LIGO data adds four more grav-wave events to the record. Alan Duffy reports.
Billions of light years away, two black holes have collided to create a larger one – the biggest black hole merger yet detected. It has a mass more than 80 times that of the sun.
The resulting energy injected into the fabric of spacetime was also record breaking, with five sun’s worth of mass released in the form gravitational waves as the two holes spiralled in towards each other.
Such titanic amounts of energy meant that the signal was still detectable by the time it reached gravitational wave detectors on Earth. It produced a record-breaking result – the most distant collision detected so far, nine billion light years away.
“This event also had black holes spinning the fastest of all mergers observed so far,” says the Australian National University’s Susan Scott, a chief investigator with the Centre of Excellence for Gravitational Wave Discovery (OzGrav). “It is also by far the most distant merger observed.”
Colm Talbot, from Australia’s Monash University, notes that “each of these black holes formed from huge stars which died in violent explosions called supernovae. By studying these black holes, we act as black hole archaeologists to learn how these cosmic giants die.”
A description of the event, along with three other smaller separate black hole collisions, has been released as part of a collection of detections by the Advanced Laser Interferometer Gravitational-Wave Observatory (aLIGO) in the US and the Advanced Virgo facility in Italy.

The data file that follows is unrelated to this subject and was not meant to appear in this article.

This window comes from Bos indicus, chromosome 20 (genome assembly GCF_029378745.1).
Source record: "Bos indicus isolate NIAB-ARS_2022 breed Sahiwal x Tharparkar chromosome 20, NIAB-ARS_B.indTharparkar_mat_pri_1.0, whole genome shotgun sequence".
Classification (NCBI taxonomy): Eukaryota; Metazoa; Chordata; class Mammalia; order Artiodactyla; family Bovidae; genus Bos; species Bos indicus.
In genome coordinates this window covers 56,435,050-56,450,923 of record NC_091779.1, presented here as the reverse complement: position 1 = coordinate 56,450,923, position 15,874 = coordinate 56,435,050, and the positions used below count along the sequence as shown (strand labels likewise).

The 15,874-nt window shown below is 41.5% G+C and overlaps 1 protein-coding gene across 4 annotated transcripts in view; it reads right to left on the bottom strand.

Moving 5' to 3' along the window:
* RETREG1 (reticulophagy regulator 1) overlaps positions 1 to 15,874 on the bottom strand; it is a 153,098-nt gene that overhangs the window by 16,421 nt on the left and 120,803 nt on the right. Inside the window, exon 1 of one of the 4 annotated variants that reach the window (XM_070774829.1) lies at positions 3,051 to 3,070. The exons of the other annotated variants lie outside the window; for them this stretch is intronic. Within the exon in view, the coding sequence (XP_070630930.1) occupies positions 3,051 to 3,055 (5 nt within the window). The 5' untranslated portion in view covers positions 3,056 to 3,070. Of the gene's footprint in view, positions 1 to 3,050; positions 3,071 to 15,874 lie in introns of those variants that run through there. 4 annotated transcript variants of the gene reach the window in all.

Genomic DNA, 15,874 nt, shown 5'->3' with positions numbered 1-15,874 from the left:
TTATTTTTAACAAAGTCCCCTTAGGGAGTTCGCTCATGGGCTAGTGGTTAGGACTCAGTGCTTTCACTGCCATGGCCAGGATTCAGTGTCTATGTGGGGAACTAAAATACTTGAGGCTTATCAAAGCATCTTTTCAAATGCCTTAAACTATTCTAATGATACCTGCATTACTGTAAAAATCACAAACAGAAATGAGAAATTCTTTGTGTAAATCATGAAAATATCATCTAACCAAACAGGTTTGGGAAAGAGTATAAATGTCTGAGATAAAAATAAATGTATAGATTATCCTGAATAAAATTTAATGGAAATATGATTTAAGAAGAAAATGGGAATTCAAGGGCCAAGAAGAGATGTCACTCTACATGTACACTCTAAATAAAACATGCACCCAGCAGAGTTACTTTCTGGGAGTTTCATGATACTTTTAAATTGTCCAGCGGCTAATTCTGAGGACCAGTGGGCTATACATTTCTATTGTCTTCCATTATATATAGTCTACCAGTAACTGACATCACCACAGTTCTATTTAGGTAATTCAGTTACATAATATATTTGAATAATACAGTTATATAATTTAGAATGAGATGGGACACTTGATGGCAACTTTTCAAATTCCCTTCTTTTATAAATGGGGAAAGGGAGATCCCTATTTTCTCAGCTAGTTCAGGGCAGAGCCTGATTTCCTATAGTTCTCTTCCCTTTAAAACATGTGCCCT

aLIGO is in fact two detectors, on either side of the continental US, and are essentially hyper-accurate rulers. All three gravitational wave detectors send laser beams back and forth along long arms in perfect antiphase, meaning they cancel one another out.
However, if one arm length increases slightly relative to the other, say in the stretching of spacetime by passing gravitational waves, then they don’t perfectly cancel and a tiny spot of light remains. This light flickers in time with the passing gravitational wave creating the characteristic “chirp” signal that arises as black holes spiral inwards ever more rapidly towards impact.
All four newly confirmed black hole mergers were found in archived observing runs from 2017, coming to light as a result of routine data-cleaning.
They bring the total number of mergers detected to 10 – plus a single neutron star–neutron star collision – over the past three years.
Simon Stevenson, from OzGrav and Swinburne University, in Australia, says that the additional information of all these binary black holes “means we are learning things about the population, such as how frequently binary black holes merge in the universe”.
Since the detections, aLIGO has been in temporary shutdown for upgrades. When it reopens, it will have a significantly higher level of sensitivity.
Researchers are hoping this will result in even more gravitational wave detections. They also hope it will lead to the discovery of the remaining combination: a black hole–neutron star collision. This would be detectable by both gravitational wave observatories as well as telescopes, permitting exacting tests of Einstein’s Theory of General Relativity and exploration of some of the most energetic events in the visible universe.
Watch: Computer calculations modeling the gravitational waves LIGO has observed to date and the black holes that emitted the waves.